Emi Wokoma has burst into the front ranks of London leading ladies with her performance as Tina Turner in the jukebox musical Soul Sister, which has transferred for a commercial run to the Savoy Theatre. An alumna of Hairspray and Porgy and Bess on the West End and the John Tiffany-directed touring production of The Bacchae, which had a New York run in 2008, the delightful 28-year-old chatted with Broadway.com about rocking out on stage, juggling two careers and receiving reviews that would warm any parent’s heart.
You’re reaching the West End flush with fabulous reviews. The Guardian wrote of your performance as Tina Turner, “Stardom surely awaits.”
It’s lovely to hear things like that, but I can’t let it define me. I feel like I still have a lot to learn and a lot to do, and I don’t want to rest on my laurels. What has been great is for my parents to hear things like that, so they’re not thinking, “What has Emi been doing all these years? What was she doing in drama school?”
Your bio says that you have dedicated this performance “in loving memory” of your father.
He passed away on May 31 and my birthday was June 1. It was very quick, but it also meant that he was able to see the show [in its pre-West End run] and he absolutely loved it; he was going around telling all of his friends and giving me advice. He would be thrilled to know that we have taken [the musical] on.
Had you always thought to yourself, “I could play Tina Turner”?
I thought I’d love to play her, but I didn’t think I could! I’d known guys in bands who said, “You remind me of Tina Turner,” which I took as a nice compliment, but she’s a female black icon so there’s always that thing that’s in the back of your mind. She's such a mighty presence.
How, then, did you come to the part?
It was one of those things: I just rocked up to a normal audition, having come from a shift in the gym in Canary Wharf where I work as a fitness instructor. I was literally moonlighting when I went along for the job. I didn’t think they would call me back, and here we are.
But you’re not actually a Tina lookalike.
I’m 5’9”, whereas Tina is quite petite. Her presence is gi-normous so she looks much taller, especially with that massive hair, but in fact she’s quite dainty.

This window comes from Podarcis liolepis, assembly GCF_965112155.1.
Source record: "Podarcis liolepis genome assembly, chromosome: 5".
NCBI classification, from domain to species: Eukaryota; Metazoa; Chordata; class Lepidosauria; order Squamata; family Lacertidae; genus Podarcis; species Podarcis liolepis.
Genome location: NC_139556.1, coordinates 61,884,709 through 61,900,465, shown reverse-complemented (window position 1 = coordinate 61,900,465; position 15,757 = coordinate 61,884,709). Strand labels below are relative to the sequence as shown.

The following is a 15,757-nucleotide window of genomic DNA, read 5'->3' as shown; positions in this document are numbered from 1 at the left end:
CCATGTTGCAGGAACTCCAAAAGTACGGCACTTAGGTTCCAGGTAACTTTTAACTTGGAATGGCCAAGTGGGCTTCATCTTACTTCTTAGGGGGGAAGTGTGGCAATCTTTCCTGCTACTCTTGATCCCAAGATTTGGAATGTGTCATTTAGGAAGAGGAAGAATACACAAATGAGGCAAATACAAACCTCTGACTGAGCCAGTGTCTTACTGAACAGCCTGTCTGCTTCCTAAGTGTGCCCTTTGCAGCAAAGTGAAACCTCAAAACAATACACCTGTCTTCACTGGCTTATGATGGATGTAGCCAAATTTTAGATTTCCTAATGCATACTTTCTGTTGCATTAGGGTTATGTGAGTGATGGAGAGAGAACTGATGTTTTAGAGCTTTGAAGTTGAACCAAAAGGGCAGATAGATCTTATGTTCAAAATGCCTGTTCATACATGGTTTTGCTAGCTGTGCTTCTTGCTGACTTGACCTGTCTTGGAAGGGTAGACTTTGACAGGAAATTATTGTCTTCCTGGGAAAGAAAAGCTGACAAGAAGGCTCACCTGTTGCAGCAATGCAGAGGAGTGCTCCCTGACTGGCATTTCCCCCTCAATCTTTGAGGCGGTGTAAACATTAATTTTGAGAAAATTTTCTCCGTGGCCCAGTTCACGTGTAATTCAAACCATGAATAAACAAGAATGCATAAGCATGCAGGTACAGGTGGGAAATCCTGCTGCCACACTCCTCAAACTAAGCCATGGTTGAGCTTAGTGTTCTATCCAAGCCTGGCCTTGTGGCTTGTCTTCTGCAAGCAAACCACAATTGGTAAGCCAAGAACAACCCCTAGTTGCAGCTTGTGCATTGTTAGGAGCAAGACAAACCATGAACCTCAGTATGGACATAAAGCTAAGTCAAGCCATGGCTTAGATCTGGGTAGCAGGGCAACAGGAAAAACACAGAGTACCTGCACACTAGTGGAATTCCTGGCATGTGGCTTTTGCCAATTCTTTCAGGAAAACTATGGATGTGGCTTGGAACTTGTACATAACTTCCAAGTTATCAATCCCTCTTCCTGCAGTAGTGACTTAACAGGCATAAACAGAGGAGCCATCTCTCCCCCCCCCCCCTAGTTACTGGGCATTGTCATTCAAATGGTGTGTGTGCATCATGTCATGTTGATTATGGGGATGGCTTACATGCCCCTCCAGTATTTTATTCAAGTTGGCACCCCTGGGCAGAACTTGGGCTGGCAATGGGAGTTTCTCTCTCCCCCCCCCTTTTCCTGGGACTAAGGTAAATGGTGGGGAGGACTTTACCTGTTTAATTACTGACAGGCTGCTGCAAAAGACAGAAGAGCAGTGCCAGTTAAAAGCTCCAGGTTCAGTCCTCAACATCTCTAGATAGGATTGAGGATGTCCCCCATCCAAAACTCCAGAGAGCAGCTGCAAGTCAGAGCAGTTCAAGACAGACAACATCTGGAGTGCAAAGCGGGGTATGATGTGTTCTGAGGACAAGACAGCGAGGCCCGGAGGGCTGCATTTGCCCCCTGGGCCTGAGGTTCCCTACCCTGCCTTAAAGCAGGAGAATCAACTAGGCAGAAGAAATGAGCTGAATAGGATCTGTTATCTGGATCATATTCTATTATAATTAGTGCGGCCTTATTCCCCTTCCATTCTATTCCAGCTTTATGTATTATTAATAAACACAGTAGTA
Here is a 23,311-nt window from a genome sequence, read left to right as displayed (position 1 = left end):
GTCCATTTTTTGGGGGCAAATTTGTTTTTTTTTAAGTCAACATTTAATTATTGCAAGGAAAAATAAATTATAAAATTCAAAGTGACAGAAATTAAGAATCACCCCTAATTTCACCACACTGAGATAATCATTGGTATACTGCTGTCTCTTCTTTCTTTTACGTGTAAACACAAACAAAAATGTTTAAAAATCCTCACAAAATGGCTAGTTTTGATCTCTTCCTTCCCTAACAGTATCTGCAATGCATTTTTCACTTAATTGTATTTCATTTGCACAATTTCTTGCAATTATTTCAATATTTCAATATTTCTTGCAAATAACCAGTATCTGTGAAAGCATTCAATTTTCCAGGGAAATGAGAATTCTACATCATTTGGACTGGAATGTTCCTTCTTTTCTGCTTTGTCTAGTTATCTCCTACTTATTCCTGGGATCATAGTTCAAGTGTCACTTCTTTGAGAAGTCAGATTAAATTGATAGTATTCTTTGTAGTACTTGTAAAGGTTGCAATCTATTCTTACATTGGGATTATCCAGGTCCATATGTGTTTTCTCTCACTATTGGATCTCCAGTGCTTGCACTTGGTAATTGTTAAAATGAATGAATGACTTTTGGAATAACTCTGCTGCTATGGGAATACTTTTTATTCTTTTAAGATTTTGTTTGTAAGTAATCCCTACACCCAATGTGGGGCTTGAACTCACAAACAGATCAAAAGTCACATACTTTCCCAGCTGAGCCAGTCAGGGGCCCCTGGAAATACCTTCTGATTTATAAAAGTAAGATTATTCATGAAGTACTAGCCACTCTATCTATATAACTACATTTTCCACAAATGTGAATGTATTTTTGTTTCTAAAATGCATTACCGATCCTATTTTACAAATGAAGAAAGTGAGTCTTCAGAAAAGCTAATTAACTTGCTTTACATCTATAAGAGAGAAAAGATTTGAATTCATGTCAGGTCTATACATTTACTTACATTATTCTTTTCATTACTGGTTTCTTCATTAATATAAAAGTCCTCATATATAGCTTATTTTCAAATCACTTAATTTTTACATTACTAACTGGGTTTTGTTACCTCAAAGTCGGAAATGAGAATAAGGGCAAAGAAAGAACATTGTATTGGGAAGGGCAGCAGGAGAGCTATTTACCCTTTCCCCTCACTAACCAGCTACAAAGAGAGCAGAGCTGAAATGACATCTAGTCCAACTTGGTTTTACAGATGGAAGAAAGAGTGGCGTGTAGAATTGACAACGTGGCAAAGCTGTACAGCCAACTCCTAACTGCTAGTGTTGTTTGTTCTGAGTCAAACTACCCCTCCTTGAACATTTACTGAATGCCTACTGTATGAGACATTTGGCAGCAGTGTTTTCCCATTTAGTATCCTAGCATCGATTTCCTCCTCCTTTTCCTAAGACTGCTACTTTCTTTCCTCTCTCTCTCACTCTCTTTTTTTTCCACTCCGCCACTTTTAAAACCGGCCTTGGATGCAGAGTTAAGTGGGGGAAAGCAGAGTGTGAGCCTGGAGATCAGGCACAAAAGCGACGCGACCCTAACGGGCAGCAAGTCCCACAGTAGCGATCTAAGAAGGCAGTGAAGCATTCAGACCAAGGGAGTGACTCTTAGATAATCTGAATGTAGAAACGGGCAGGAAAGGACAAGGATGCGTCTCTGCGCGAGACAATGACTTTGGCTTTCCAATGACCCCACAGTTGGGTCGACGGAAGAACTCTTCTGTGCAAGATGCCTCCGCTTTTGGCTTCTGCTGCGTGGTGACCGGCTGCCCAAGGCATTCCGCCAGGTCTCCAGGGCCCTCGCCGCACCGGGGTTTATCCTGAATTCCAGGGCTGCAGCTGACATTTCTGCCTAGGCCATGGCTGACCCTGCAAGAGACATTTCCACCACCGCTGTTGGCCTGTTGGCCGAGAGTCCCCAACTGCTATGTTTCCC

The story of her relationship with Ike has been well-chronicled, including in a major Hollywood film [What’s Love Got To Do With It?]. What did you think Soul Sister could add?
Well, as far as the film goes, I tried not to look at Angela Bassett. I absolutely love her and knew that if I got her in my head, I wouldn’t go on stage! And the thing about Soul Sister is that even though there are loads of jukebox musicals, essentially this is a black show that touches on the African-American story and the history of civil rights, so that’s where we’re a little bit different. All that is worth exploring on a West End stage. And the story of Tina herself and in relationship with Ike is worth being told again and again.
Have you ever seen Tina in concert, or met her?
I've not had that pleasure.
So, how do you capture Tina’s signature movement—that singular swagger and strut she made her own?
It’s not easy for me, actually. I kind of want to be elegant and ladylike, but she’s very sexy and also masculine so I have to think about leading with my lower hip and getting into the groove that way. I have to move from my pelvis.
Your own fitness level must help hugely.
I go out running to “Proud Mary.” I know that sounds cheesy, but you have to do it! Tina was so energetic and so fit—she was a force of nature on that stage, so my husband is always saying to me, “Make sure you have your Tina Turner playlist.” And because of my day job, I know when something’s not right and I can trace it back. It’s like, “That muscle hurt, but I’m doing it for Tina!”
What effect has the show had on your body?
Because I’m a fitness instructor, I’m used to muscles as part of my physicality, and I like that. But at [the show's] Hackney [premiere], I found I was losing weight as well as losing muscle, so I’m going to try and tone, because when you’re doing a job like this, weight loss is inevitable. Before, I was eating just pure carbs but I’m now going to try and incorporate some electrolytes.
Maybe you could start a new workout regimen: Keeping Fit with Tina.
I’d love to, but I’d have to give Tina her dues; I’d have to give her a nice cut of the profits [laughs].
Tell me a bit about your background.
I was born in Nigeria and came here when I was one. My dad wanted to educate himself, so he brought me and my mum to Britain, and my brother and three sisters were born here. I graduated from the Guildford School of acting in 2006, and my first West End job was as a dancer in Porgy and Bess at the Savoy, followed by my first speaking part in Hairspray. And on from there.
Were your parents supportive of your theater ambitions?
Absolutely. Initially they might have preferred me to do something more academic, but once they saw the responses I was getting, I think they thought, “Well, as long as she does it properly,” and they knew that I had my other career.
I love the name Emi, which must be useful for a singer—one thinks of the record label, for one thing!
I used to say that when I would spell it for people: “E-M-I: just like the record company.” My first name in full is Tamunoemi, which means “God is here,” but I’ve always been called Emi. No one calls me Tamunoemi, though I like throwing it out there as well!